then (with few exceptions), theists agree that only One Big God exists.
The amazing part is that everyone believes that it's *their* idea. Even
Wiccans and Hindus, who colorfully believe in many sub-deities, believe in
the One Big God.
Looking deeper, however, how can we possibly know this? Atheists will tell
you that zero Gods exist. This split represents the familiar believer/
disbeliever polarity. Neither side, however, knows. Each believes. Each
can pump arguments into your head about why they are right, the other
wrong. Like most polarized arguments, they are heavy, gray, and without
humor. Yet, these debates are a necessary part of one's development. True
Believers are True Disbelievers on the other side of the fence.
We have a third possibility. More than One Big God might exist. I'm not
referring to the revered Immortals of Mount Olympus or the animal totems
of Stone Age tribes.
Instead, imagine seven or so individual One-Big-God Creators, ecstatically
*being* together (the "All-That-Ises"), doing everything. Why not? What
proof *of any kind* does anyone have to the contrary? (I'm not suggesting
that this idea is true. Rather, this reality is *as conceivable* as the
What happens is this. We can be sure of some facts - at least
existentially. For instance, the world is round (as opposed to flat). We
can fly or cruise around the globe together and nod, "Yes, this is a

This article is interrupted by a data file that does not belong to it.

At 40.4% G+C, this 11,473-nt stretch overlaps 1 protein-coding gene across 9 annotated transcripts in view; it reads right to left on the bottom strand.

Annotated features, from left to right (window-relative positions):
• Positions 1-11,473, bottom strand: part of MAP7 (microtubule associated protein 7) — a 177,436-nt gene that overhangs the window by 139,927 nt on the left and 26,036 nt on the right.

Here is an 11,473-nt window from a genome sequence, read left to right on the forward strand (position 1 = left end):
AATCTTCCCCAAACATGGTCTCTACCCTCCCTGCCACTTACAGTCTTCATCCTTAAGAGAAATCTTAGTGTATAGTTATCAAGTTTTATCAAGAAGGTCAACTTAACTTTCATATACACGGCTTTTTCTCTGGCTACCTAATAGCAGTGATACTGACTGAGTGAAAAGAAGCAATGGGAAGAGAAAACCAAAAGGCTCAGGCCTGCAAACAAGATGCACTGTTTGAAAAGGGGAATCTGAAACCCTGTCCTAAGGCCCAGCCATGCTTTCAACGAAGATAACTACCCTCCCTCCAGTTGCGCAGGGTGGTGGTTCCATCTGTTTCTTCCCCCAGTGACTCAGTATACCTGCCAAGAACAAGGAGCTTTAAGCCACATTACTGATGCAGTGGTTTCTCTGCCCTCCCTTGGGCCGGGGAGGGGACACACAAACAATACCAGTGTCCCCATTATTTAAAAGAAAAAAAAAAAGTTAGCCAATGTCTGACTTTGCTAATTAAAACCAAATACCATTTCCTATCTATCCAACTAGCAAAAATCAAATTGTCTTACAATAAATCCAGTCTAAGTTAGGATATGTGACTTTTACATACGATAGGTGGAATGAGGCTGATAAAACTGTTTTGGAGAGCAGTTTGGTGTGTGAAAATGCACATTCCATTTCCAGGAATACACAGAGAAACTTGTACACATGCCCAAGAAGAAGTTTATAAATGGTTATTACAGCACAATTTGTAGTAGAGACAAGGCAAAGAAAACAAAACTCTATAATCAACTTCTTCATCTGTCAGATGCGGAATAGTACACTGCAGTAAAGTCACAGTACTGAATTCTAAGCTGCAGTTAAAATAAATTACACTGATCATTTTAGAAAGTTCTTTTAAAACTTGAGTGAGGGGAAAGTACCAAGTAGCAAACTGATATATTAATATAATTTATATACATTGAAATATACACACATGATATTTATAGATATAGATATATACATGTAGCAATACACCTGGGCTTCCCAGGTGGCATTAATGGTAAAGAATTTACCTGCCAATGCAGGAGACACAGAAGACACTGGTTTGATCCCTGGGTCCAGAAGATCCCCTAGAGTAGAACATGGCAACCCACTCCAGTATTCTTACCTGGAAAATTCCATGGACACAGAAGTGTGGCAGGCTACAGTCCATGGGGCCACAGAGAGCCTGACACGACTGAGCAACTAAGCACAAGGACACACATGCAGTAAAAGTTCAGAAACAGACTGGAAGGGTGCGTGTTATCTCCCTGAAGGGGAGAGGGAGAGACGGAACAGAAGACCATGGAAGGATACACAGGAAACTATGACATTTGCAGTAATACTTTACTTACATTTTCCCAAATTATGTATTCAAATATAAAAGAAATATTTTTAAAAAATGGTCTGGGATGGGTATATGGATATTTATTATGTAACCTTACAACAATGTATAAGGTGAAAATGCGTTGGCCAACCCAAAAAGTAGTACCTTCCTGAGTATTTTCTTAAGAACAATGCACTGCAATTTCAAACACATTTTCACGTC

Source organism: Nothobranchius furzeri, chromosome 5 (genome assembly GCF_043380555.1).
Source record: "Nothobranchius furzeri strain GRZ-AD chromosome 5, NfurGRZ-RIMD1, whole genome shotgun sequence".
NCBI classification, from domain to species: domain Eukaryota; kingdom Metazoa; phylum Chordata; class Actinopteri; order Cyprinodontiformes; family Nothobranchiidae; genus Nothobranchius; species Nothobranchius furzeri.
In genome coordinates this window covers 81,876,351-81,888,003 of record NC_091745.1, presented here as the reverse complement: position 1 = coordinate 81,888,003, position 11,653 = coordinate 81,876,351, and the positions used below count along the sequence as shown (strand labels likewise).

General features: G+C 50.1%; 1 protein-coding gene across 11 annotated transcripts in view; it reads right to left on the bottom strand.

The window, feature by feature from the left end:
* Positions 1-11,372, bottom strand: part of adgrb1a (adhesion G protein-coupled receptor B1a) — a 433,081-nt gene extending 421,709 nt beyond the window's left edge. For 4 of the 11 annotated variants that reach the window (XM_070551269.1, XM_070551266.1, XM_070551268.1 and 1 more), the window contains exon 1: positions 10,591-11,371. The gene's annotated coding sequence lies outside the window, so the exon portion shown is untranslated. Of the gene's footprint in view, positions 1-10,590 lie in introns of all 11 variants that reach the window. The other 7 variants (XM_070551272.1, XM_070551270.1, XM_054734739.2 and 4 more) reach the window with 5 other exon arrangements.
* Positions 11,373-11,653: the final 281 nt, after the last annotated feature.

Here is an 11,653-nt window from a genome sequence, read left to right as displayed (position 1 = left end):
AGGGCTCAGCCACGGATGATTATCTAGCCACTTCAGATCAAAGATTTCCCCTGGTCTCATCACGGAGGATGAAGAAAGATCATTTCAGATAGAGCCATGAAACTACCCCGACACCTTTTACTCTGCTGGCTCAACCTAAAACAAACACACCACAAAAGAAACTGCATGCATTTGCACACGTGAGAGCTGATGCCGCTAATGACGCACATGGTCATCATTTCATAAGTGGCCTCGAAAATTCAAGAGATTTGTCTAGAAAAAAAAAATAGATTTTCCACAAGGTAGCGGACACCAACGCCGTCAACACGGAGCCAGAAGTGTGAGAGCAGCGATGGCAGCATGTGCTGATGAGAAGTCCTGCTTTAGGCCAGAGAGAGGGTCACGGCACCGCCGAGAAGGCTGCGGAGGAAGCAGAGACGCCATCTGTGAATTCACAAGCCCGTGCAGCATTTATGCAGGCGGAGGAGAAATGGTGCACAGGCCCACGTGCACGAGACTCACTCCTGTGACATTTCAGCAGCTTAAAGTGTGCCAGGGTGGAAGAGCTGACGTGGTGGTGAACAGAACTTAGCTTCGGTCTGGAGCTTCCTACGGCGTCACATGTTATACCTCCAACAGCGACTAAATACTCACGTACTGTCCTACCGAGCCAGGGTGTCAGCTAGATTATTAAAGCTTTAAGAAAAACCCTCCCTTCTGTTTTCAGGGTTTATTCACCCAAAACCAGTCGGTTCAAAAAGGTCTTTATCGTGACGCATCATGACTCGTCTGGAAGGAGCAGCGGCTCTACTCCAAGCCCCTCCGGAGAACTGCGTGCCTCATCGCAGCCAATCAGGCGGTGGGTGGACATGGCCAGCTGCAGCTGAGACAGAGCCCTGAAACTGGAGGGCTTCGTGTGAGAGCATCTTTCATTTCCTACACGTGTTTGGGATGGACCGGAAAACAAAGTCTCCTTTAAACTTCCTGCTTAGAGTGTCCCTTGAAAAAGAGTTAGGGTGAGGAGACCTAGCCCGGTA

fact." However, beyond that existential nod, *everything is a GUESS*.
Guessing includes speculating about the purpose of life. Some say that
we're here to learn. Others believe that the purpose is to wake up or to
make money. Still, others think that life is meaningless. We are voting
citizens of Best Guessland.
Being *certain* about metaphysical issues puts you in a tenuous
psychological position. How can you know the unknowable? You've had gut
feelings, insights, or "knowings" that some metaphysical axiom is true.
Yet with time, what you once saw as a bright (or at least interesting)
Truth fades to an inconsequential idea that you barely remember. Certainty
is a box with familiar walls.
We live in a house built with ideas. The foundation is material reality.
If you choose to believe that a sub-foundation exists, that's fine. For
the mystically inclined, this belief is a necessity. However, the nature
of the sub-realm is subjective. Acting as an authority on this realm is a
sign of spiritual egotism or, at least, delusion.
Do It Anyway
Part of our nature is to wonder aloud. Philosophers, intellectuals,
theologians, and the clever, all enjoy engaging in the mental realm. They
are mercurial engineers skilled at constructing elaborate mental
structures, supported by tightly knit interior logic. (Some structures,
though, are plagued by severe design flaws.)
Not unlike lawyers, when they debate, often the point is to win - another
form of vanity. (I'm not implying that these skirmishes are valueless.)
Regardless, a degree of metaphysical certainty is desirable to some.
Within limits, it lends stability. Balance is the key.
Another part of our nature is to believe that our guesses are facts, or
even the coveted Truth. Because of this, The Second Miraculodynamic
Principle is useful: "Happiness and kindness are more important than
Unfortunately, you can't convince yourself that your truth is not true.
While in the grip of True Believerism, *you must believe*. You can,
however, accept your condition, and find balance. This Key of Balance
opens the door to Stage Five. Acceptance brings peace and, in peace, you
become more humble. Humility is not weakness. Rather, it reflects an inner
satisfaction of not having to prove yourself. You understand that, like
other intangibles, the *self* can't be proven.